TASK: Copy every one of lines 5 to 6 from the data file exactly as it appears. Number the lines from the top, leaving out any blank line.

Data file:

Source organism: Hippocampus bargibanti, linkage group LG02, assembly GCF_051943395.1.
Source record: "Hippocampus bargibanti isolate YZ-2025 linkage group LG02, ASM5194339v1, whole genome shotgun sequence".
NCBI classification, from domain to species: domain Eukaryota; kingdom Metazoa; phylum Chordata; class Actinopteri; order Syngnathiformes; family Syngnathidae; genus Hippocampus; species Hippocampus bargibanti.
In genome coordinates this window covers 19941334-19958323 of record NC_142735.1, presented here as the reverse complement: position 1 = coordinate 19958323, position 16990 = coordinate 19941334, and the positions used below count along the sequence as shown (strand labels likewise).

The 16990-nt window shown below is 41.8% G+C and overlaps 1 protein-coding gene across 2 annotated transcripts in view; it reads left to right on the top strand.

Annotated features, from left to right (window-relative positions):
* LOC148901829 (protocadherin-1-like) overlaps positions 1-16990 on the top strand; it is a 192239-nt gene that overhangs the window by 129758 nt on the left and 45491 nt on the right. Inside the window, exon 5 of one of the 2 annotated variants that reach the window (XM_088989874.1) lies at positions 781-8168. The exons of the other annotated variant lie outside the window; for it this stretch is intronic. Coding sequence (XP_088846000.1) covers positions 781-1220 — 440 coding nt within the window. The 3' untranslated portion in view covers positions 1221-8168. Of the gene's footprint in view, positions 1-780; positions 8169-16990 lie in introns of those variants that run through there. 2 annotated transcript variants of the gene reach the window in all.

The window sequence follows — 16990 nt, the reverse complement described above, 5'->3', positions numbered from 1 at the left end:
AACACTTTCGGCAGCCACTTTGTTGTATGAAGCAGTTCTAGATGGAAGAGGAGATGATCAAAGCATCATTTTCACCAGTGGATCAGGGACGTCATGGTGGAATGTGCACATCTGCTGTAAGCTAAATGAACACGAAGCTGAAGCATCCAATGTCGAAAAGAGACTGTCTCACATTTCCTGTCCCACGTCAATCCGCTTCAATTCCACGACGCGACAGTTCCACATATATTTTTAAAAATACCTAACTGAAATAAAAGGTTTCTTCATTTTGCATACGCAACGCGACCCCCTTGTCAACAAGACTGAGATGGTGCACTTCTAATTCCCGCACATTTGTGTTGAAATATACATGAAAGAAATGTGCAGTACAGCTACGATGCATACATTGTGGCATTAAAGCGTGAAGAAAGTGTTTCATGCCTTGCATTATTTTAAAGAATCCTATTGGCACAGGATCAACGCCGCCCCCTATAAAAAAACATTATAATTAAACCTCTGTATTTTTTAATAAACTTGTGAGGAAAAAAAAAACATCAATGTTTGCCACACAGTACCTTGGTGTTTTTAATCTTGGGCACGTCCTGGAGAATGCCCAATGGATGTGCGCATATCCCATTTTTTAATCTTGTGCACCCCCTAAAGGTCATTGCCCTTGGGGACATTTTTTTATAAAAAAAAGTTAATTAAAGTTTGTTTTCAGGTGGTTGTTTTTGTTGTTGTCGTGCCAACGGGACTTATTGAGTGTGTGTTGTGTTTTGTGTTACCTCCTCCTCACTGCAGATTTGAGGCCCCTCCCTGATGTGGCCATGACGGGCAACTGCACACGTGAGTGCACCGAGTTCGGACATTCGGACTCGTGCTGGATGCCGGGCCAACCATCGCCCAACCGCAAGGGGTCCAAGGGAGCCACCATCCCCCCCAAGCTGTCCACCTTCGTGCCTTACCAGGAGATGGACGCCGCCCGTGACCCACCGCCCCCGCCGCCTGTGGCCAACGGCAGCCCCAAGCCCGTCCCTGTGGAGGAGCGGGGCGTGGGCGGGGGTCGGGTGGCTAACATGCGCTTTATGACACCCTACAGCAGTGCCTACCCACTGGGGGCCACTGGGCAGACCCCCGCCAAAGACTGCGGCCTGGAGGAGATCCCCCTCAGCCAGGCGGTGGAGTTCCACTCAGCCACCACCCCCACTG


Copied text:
The 16990-nt window shown below is 41.8% G+C and overlaps 1 protein-coding gene across 2 annotated transcripts in view; it reads left to right on the top strand.

Annotated features, from left to right (window-relative positions):